The physicalized mind and the gut-brain axis: taking mental health out of our heads

Lindsay Bruce*, Sarah Lane Ritchie

*Corresponding author for this work

Research output: Contribution to journalArticlepeer-review

1 Citation (Scopus)


As it becomes increasingly plausible that the mind-brain is explicable in naturalistic terms, science-and-religion scholars have the opportunity to engage creatively and proactively with facets of brain-related research that better inform our understanding of human well-being. That is, once mental health is recognized as being a whole-body phenomenon, exciting theological conversations can take place. One fascinating area of research involves the gut-brain axis, or the interactive relationship between the microbiome in the gastrointestinal tract (i.e., gut bacteria), the central nervous system, and mental health. A growing body of literature explores the immensely significant interactions between the gut microbiome and mental health issues involving depression, anxiety, gene expression, and stress responses. One's mental health does not occur in a disembodied state, but in a complex physical environment that is strongly influenced by environmental factors, many of which we can control. This article argues that science-and-religion can welcome scientific research in this area, creatively incorporating such insights into a theology of mental health and physical well-being.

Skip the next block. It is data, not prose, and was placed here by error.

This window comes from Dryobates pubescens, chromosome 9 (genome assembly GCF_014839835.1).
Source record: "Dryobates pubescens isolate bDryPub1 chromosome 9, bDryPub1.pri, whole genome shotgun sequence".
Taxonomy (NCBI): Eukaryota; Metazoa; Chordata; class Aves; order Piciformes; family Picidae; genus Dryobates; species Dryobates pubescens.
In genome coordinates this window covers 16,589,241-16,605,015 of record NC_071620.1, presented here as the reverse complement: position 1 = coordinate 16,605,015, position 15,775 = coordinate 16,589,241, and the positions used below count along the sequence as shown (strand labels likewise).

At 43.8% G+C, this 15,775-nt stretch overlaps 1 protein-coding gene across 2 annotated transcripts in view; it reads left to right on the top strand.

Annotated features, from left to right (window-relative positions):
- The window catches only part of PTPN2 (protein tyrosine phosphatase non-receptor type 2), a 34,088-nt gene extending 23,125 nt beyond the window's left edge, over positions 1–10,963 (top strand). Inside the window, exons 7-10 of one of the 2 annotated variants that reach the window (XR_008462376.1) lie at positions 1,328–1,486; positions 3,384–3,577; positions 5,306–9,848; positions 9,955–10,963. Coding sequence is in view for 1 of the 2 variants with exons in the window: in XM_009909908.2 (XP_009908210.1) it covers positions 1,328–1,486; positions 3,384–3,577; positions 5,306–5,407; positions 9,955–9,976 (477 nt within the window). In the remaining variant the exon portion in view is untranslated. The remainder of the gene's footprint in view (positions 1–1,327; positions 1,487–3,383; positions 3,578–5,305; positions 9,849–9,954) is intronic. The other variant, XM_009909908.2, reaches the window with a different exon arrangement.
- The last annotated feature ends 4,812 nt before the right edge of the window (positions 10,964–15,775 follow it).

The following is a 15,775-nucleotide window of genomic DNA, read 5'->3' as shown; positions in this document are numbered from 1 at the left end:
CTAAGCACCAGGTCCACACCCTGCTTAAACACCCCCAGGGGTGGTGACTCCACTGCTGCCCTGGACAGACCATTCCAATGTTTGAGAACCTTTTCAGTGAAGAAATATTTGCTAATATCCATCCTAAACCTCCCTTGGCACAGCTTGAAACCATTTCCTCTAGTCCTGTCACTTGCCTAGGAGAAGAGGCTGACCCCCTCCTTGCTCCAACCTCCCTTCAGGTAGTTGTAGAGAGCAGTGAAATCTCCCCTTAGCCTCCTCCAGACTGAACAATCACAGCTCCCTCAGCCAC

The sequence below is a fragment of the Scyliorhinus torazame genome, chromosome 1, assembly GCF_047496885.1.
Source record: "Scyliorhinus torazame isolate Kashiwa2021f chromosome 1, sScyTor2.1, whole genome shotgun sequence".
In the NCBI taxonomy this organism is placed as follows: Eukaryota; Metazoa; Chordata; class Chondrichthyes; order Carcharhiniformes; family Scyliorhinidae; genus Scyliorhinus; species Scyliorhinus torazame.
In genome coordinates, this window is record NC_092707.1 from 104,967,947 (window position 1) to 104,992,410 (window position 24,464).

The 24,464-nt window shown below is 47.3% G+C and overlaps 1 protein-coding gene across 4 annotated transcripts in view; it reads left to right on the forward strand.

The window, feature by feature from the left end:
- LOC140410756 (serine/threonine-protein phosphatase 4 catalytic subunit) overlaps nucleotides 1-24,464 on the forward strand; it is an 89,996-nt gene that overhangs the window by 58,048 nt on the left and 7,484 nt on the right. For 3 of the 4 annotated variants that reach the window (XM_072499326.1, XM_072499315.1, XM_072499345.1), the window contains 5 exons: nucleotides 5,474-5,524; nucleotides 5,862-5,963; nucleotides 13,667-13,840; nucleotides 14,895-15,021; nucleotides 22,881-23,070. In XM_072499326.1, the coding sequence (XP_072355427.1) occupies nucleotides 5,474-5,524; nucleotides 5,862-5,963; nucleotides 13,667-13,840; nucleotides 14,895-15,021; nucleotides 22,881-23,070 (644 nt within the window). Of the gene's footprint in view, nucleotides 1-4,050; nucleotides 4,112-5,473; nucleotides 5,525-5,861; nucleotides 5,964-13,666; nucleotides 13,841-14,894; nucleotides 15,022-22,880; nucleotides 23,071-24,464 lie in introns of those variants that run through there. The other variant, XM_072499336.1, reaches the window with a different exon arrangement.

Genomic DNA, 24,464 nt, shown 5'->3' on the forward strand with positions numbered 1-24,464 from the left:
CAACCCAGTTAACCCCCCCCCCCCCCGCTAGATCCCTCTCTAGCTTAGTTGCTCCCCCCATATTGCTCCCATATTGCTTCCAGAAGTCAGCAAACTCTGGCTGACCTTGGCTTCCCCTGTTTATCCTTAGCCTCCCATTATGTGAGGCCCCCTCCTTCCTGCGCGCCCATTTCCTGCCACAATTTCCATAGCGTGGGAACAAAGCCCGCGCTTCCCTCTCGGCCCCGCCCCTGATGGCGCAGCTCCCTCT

Original languageEnglish
Pages (from-to)356-374
Number of pages19
Issue number2
Early online date15 May 2018
Publication statusPublished - Jun 2018


  • Consciousness
  • Gut microbiome
  • Mental health
  • Philosophy of mind


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